• 4-to-5-pound (1¾ to 2¼ kg) piece beef brisket
• 1½ teaspoons kosher salt, plus more for initial seasoning of meat
• Freshly ground black pepper
• 1 cup (235ml) beef stock
• 3 tablespoons (50 grams) tomato paste
• 1/4 cup (50 grams) brown sugar, light or dark
• 4 teaspoons paprika
• 2 teaspoons Worcestershire sauce
• 1/8 teaspoon red chili flakes
• 1 teaspoon garlic powder
• 2 tablespoons (15 grams) onion powder
1. Season the meat generously on both sides with kosher salt and freshly ground black pepper.
2. Whisk all of the remaining ingredients together in a medium bowl.
3. If cooking in the oven: preheat your oven to 350 degrees. Place the meat in a baking dish or Dutch oven, and pour the sauce over it. Cover tightly with foil or a tight-fitting lid. Bake for 3 hours, or until it is soft enough to pull apart with a fork.
If cooking in a slow cooker: place the meat in the slow cooker, cover with sauce, and cook on low for 10 hours.
4. When the brisket is cooked but still hot, use a spoon to scrape off any large fat deposits around the edges of the meat.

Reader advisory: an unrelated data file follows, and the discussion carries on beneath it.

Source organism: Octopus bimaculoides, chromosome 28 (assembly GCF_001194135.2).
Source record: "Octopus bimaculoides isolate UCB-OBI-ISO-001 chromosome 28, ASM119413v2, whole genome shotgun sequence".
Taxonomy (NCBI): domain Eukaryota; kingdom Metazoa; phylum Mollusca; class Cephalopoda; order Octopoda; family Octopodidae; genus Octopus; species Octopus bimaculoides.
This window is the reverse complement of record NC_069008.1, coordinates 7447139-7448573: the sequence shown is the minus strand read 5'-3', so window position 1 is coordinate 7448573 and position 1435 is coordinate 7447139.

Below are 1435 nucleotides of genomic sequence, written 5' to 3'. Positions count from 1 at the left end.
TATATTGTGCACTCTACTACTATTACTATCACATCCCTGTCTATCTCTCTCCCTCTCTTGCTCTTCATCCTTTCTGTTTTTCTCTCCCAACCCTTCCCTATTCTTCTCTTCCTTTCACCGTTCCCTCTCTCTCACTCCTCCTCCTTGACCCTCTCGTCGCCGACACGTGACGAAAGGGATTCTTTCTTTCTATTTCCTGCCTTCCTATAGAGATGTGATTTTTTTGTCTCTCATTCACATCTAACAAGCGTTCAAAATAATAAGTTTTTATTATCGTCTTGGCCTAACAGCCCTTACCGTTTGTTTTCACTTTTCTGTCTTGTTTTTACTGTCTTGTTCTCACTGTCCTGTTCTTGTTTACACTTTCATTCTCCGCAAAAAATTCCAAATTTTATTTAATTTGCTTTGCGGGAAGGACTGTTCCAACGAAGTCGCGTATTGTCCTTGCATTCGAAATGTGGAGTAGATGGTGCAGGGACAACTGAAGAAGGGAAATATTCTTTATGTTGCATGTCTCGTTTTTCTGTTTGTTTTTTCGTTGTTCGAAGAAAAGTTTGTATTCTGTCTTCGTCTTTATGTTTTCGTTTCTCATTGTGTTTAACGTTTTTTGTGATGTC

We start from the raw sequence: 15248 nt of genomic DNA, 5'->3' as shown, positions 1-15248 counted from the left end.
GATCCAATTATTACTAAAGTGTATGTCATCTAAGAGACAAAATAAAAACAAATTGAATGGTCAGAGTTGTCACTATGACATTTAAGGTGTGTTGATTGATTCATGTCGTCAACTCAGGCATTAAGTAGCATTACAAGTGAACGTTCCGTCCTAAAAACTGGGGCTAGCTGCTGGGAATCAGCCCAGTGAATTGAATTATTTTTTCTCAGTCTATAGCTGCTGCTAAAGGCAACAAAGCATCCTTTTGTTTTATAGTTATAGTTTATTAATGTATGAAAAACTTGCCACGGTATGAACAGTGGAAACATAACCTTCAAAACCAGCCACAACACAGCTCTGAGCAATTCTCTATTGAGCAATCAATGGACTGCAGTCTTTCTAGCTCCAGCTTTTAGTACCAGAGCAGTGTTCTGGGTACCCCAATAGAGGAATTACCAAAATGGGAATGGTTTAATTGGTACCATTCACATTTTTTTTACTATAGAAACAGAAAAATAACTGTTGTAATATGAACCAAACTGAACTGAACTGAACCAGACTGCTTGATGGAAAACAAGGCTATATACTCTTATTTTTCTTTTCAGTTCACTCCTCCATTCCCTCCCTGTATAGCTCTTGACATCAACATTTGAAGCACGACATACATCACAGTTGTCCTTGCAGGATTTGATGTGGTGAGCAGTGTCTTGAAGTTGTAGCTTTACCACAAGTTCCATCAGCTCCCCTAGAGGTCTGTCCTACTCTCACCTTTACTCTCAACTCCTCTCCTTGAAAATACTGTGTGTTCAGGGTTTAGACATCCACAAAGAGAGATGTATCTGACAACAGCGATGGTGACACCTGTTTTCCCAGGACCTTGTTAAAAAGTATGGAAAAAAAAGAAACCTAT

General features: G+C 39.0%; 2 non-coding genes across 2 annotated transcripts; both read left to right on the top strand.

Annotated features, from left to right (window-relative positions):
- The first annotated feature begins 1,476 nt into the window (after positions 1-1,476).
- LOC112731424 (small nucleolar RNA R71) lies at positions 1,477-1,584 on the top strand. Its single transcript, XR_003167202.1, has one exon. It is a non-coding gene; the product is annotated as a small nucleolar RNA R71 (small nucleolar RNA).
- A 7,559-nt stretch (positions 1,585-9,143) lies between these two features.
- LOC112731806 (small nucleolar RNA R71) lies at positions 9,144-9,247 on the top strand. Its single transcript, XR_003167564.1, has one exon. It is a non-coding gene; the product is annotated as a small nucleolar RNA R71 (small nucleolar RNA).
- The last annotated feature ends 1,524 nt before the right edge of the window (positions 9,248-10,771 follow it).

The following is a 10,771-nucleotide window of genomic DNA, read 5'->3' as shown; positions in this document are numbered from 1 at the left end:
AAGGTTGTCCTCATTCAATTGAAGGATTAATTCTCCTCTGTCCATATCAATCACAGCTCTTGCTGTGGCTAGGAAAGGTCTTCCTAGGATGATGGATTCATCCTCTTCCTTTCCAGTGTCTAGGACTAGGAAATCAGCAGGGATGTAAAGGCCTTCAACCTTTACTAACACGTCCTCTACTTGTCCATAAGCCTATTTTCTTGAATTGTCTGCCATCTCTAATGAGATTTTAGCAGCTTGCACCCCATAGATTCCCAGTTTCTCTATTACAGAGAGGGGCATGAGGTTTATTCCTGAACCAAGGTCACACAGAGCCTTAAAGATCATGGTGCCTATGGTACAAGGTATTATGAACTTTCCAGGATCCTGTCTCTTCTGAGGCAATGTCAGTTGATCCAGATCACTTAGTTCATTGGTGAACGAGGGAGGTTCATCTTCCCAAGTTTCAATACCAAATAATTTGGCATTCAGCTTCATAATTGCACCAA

5. To serve: carefully remove the meat from its sauce, and place on a large cutting board. Cut the brisket into 1/4- to 1/2- inch slices and carefully place the sliced meat back into the sauce. Spoon the sauce over the meat. Replace lid and reheat in the oven until bubbling at the edge; serve immediately.
Potato Pancakes (yields quite a lot of potato pancakes)
I may not be making potato pancakes this year, but that doesn’t mean I won’t share a recipe for them! Keep in mind that potato pancakes, when prepared for Passover, need to use matzo meal or potato starch to thicken them, instead of flour. I like to use Joy of Kosher’s recipe, here:
4 medium Idaho potatoes
6 tablespoons Extra virgin olive oil, such as Colavita
3 eggs, beaten